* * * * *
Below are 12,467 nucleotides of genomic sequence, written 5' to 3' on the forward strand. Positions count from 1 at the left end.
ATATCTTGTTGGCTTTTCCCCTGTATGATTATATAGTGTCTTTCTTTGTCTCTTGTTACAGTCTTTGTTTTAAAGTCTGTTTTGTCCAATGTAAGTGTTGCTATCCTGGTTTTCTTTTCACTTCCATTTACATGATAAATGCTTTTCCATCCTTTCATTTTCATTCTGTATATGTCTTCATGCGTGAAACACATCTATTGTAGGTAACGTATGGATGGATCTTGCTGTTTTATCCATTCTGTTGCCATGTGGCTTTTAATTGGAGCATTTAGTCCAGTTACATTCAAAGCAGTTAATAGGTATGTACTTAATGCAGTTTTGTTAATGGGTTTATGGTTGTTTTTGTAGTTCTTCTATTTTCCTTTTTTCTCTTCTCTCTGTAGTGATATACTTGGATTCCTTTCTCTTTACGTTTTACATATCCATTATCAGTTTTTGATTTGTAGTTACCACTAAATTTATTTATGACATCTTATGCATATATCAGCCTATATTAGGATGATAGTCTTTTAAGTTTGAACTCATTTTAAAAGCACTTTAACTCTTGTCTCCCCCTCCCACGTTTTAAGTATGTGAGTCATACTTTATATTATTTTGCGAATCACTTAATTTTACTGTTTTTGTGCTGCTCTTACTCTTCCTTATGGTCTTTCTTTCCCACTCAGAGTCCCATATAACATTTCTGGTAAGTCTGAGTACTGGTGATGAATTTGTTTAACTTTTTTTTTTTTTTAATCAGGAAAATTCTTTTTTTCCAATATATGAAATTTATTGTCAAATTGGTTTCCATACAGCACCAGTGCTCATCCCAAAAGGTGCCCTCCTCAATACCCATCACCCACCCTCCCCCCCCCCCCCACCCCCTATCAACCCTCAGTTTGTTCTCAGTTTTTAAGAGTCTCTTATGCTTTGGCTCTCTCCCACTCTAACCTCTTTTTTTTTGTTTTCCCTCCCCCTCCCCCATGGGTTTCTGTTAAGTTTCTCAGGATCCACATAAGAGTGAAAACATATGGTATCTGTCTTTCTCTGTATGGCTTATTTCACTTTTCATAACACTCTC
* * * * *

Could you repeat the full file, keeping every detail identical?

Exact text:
Below are 12,467 nucleotides of genomic sequence, written 5' to 3' on the forward strand. Positions count from 1 at the left end.
ATATCTTGTTGGCTTTTCCCCTGTATGATTATATAGTGTCTTTCTTTGTCTCTTGTTACAGTCTTTGTTTTAAAGTCTGTTTTGTCCAATGTAAGTGTTGCTATCCTGGTTTTCTTTTCACTTCCATTTACATGATAAATGCTTTTCCATCCTTTCATTTTCATTCTGTATATGTCTTCATGCGTGAAACACATCTATTGTAGGTAACGTATGGATGGATCTTGCTGTTTTATCCATTCTGTTGCCATGTGGCTTTTAATTGGAGCATTTAGTCCAGTTACATTCAAAGCAGTTAATAGGTATGTACTTAATGCAGTTTTGTTAATGGGTTTATGGTTGTTTTTGTAGTTCTTCTATTTTCCTTTTTTCTCTTCTCTCTGTAGTGATATACTTGGATTCCTTTCTCTTTACGTTTTACATATCCATTATCAGTTTTTGATTTGTAGTTACCACTAAATTTATTTATGACATCTTATGCATATATCAGCCTATATTAGGATGATAGTCTTTTAAGTTTGAACTCATTTTAAAAGCACTTTAACTCTTGTCTCCCCCTCCCACGTTTTAAGTATGTGAGTCATACTTTATATTATTTTGCGAATCACTTAATTTTACTGTTTTTGTGCTGCTCTTACTCTTCCTTATGGTCTTTCTTTCCCACTCAGAGTCCCATATAACATTTCTGGTAAGTCTGAGTACTGGTGATGAATTTGTTTAACTTTTTTTTTTTTTTAATCAGGAAAATTCTTTTTTTCCAATATATGAAATTTATTGTCAAATTGGTTTCCATACAGCACCAGTGCTCATCCCAAAAGGTGCCCTCCTCAATACCCATCACCCACCCTCCCCCCCCCCCCCACCCCCTATCAACCCTCAGTTTGTTCTCAGTTTTTAAGAGTCTCTTATGCTTTGGCTCTCTCCCACTCTAACCTCTTTTTTTTTGTTTTCCCTCCCCCTCCCCCATGGGTTTCTGTTAAGTTTCTCAGGATCCACATAAGAGTGAAAACATATGGTATCTGTCTTTCTCTGTATGGCTTATTTCACTTTTCATAACACTCTC